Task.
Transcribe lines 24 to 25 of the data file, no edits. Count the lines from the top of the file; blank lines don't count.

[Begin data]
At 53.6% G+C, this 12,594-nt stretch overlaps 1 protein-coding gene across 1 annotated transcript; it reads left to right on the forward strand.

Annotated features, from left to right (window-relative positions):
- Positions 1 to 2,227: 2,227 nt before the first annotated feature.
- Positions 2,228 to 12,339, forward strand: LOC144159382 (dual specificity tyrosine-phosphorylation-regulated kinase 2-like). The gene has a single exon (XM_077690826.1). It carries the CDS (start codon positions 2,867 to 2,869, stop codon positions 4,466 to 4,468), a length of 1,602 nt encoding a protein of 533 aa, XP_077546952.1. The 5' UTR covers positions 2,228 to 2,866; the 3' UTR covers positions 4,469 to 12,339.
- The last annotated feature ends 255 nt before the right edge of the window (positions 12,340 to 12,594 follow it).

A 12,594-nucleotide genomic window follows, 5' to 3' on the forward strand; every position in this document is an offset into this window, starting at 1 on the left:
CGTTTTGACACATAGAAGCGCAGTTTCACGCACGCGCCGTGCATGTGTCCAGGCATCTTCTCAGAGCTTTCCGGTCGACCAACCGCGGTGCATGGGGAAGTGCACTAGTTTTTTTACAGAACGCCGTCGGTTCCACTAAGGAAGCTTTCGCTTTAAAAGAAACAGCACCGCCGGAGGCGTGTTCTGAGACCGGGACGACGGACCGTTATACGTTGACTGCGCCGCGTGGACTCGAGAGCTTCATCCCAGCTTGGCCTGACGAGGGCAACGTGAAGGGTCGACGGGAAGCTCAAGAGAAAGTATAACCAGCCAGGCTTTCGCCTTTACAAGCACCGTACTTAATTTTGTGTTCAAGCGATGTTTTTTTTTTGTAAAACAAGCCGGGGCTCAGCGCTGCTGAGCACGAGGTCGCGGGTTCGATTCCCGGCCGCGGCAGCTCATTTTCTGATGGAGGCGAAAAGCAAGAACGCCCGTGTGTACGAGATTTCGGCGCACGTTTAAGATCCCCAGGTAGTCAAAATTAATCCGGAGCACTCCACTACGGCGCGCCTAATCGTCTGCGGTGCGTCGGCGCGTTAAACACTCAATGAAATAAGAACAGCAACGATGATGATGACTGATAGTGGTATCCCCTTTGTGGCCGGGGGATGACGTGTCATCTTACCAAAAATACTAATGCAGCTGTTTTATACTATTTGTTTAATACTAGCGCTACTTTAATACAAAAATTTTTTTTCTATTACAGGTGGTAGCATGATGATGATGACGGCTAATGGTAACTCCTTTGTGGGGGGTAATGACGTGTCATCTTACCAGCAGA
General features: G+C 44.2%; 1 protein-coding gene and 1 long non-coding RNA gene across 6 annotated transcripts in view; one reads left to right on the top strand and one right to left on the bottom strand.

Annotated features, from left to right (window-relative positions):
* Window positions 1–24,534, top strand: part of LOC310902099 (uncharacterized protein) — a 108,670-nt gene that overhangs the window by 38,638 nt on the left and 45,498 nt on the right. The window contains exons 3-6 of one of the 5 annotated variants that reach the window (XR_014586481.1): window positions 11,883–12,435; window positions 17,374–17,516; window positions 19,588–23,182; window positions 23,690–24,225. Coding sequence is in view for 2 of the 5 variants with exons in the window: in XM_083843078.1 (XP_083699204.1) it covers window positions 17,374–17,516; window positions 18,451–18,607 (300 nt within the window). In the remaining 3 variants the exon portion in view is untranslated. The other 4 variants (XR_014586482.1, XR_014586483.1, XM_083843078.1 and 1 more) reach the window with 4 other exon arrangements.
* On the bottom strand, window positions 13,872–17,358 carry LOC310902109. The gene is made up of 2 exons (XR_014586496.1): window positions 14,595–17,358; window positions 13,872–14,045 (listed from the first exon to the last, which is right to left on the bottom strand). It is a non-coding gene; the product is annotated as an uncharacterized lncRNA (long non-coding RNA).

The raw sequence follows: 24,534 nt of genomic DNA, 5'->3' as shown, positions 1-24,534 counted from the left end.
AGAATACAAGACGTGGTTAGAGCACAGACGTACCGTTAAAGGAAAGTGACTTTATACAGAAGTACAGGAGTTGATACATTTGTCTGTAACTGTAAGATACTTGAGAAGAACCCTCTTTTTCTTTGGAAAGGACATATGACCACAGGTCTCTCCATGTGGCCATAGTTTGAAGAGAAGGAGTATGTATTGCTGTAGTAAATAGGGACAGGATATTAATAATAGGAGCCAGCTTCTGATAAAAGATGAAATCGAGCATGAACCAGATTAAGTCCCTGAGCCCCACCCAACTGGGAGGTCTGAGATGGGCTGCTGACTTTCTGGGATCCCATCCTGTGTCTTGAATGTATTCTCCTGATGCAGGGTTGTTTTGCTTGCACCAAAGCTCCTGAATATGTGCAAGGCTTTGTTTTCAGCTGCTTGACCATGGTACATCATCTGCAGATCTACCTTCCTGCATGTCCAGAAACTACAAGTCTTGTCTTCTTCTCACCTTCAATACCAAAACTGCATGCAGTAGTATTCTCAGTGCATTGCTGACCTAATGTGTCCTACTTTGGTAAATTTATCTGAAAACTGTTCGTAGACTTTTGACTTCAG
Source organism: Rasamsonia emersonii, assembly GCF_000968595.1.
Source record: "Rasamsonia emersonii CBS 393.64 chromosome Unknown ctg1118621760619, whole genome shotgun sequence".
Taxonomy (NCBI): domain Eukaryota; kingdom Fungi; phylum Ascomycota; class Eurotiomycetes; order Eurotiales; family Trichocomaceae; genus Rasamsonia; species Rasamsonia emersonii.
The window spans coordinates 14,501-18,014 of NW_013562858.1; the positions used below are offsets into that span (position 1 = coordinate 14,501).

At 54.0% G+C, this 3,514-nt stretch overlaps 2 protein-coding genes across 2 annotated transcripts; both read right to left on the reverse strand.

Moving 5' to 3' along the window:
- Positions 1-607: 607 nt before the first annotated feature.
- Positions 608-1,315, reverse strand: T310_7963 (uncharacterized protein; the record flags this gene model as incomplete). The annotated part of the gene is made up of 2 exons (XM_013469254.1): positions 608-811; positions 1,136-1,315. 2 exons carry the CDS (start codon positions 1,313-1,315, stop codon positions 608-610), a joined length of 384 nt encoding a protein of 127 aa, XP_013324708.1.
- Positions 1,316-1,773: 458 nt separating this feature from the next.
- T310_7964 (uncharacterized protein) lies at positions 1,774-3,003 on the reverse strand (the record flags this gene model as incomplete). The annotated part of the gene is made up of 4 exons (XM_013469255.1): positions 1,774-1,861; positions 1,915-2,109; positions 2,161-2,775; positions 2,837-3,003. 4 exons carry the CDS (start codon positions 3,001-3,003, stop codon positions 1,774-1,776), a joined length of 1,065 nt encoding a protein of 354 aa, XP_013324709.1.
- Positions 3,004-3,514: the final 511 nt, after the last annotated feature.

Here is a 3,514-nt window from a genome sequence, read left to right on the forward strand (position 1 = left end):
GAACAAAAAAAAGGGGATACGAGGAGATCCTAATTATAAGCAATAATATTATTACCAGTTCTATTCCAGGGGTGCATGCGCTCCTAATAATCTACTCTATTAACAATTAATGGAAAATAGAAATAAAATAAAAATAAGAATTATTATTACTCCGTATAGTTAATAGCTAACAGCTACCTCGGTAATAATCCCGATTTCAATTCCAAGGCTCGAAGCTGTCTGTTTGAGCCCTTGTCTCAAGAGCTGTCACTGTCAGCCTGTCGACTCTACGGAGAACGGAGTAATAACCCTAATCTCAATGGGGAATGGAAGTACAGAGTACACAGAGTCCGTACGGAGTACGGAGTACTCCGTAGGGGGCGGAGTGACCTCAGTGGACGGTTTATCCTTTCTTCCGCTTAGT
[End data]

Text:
- Positions 3,004-3,514: the final 511 nt, after the last annotated feature.

Here is a 3,514-nt window from a genome sequence, read left to right on the forward strand (position 1 = left end):